Nellie loved her parents, grandparents, brothers and sisters. When they fled crop failure back home to find a temporary living in Oklahoma, all of them believed they could pull through the worst of circumstances. Instead, they barely scraped by with enough to eat.
Nellie’s aunts teased her about becoming an old maid. “They filled my head with romance and other nonsense.” As oldest daughter, her mother married but remained at home with the extended family. That’s what oldest daughters did in her family from generation to generation. That’s what she knew of family life. As far as she knew, that would someday be her role, too. In this book, she tells of how that role was taken from her and what she wound up with in its place.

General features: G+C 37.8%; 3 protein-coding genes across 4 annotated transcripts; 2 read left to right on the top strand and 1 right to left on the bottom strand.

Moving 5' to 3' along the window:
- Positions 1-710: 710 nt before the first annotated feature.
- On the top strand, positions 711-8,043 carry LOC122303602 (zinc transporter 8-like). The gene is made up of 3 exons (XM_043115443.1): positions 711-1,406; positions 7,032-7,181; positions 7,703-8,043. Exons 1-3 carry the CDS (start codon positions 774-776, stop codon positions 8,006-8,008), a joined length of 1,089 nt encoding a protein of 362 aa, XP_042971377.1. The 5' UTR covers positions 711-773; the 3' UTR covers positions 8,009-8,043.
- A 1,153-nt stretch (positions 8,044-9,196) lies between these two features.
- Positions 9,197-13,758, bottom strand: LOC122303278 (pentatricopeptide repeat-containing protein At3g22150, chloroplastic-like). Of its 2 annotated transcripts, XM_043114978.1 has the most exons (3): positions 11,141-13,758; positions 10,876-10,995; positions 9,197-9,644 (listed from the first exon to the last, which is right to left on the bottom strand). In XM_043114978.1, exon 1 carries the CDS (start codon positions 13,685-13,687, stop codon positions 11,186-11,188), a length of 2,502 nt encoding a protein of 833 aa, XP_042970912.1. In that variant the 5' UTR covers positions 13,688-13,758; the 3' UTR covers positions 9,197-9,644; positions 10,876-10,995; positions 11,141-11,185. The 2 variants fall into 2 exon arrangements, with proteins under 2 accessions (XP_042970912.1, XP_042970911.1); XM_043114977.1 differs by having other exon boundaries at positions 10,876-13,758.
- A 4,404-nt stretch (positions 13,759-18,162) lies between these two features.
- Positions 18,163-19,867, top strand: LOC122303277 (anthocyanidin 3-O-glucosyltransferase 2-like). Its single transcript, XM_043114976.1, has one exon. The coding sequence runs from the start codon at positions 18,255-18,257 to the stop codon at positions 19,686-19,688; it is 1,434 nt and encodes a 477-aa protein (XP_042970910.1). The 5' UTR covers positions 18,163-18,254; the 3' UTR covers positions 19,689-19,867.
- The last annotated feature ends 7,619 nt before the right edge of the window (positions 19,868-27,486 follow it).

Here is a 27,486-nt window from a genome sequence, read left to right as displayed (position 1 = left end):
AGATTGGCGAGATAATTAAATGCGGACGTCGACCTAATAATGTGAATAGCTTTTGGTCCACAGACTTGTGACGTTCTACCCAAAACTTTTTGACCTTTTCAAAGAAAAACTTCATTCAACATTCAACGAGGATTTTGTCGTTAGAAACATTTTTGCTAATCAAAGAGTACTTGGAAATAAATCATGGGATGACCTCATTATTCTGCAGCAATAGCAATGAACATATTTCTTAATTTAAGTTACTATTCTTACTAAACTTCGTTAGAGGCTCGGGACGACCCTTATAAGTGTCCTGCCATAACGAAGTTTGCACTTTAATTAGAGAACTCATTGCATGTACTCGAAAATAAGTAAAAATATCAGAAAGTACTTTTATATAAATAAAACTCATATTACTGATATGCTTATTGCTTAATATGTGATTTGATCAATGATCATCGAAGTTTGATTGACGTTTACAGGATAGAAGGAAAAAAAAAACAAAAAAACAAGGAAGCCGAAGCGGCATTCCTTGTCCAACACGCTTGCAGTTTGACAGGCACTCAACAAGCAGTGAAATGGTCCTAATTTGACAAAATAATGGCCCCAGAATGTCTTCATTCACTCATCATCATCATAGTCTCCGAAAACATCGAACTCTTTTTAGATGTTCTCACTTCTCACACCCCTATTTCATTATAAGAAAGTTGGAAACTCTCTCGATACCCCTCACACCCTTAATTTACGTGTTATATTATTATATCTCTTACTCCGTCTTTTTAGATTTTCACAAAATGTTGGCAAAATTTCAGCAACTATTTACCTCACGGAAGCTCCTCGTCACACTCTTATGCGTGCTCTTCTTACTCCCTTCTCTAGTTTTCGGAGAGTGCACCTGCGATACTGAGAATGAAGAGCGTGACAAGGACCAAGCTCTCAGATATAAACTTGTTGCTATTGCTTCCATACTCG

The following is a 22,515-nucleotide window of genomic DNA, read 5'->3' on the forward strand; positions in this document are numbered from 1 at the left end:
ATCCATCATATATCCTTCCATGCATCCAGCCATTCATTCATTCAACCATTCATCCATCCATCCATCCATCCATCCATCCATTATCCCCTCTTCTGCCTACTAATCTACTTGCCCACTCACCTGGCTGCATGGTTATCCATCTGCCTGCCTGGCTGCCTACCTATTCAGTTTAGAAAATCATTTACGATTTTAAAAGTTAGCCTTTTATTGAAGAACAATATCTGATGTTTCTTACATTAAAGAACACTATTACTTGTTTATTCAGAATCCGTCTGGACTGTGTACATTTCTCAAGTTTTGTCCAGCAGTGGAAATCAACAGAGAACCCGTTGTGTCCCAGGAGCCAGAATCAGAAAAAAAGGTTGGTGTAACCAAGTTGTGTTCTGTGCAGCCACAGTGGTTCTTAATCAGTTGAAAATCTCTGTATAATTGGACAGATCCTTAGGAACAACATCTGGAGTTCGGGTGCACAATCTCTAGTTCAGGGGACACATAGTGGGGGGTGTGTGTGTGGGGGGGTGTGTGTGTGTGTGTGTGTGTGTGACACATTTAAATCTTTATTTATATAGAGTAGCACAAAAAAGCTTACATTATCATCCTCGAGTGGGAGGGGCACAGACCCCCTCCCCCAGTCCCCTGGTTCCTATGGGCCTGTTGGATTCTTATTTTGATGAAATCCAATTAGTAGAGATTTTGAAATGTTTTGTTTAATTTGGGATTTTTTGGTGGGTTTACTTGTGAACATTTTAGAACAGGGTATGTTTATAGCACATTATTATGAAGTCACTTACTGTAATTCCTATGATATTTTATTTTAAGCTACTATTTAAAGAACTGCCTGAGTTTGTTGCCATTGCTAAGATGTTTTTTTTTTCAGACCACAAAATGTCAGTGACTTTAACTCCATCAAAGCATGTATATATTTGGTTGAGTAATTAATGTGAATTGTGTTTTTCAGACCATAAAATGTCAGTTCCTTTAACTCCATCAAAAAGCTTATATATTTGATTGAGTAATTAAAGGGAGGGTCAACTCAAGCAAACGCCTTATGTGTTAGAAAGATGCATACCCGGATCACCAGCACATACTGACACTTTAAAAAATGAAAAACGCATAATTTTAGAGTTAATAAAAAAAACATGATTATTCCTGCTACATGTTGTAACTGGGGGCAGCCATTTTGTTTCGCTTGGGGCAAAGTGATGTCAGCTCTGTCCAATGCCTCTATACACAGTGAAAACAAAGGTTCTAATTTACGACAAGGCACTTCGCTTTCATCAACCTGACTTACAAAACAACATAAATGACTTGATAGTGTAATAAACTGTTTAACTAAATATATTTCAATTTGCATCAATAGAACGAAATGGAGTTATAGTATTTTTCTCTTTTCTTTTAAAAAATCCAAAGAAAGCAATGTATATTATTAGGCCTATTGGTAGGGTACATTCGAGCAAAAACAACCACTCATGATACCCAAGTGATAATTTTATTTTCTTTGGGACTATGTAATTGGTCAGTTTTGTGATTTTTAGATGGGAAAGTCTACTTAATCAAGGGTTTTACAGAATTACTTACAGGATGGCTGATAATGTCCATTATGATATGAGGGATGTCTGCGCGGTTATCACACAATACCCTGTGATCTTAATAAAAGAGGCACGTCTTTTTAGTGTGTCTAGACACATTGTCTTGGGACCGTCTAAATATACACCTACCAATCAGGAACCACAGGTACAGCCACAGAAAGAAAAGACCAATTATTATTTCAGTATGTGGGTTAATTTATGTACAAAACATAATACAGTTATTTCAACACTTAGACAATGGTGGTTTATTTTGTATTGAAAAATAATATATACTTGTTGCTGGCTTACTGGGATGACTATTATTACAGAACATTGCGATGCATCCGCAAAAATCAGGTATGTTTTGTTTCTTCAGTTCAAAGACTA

On the run for his life since kidnapping and marrying her, Nellie is dragged along when her husband fears death at the hand of her father. From boardinghouses, to cheap hotel rooms, and then a winter in a boxcar, she’s had enough and demands a decent roof over their heads before the baby comes. Nellie makes many new friends along the way. Her trail of friends irritates her spouse, except for whatever he can get from them. She learns that survival isn’t only about the base necessities for living.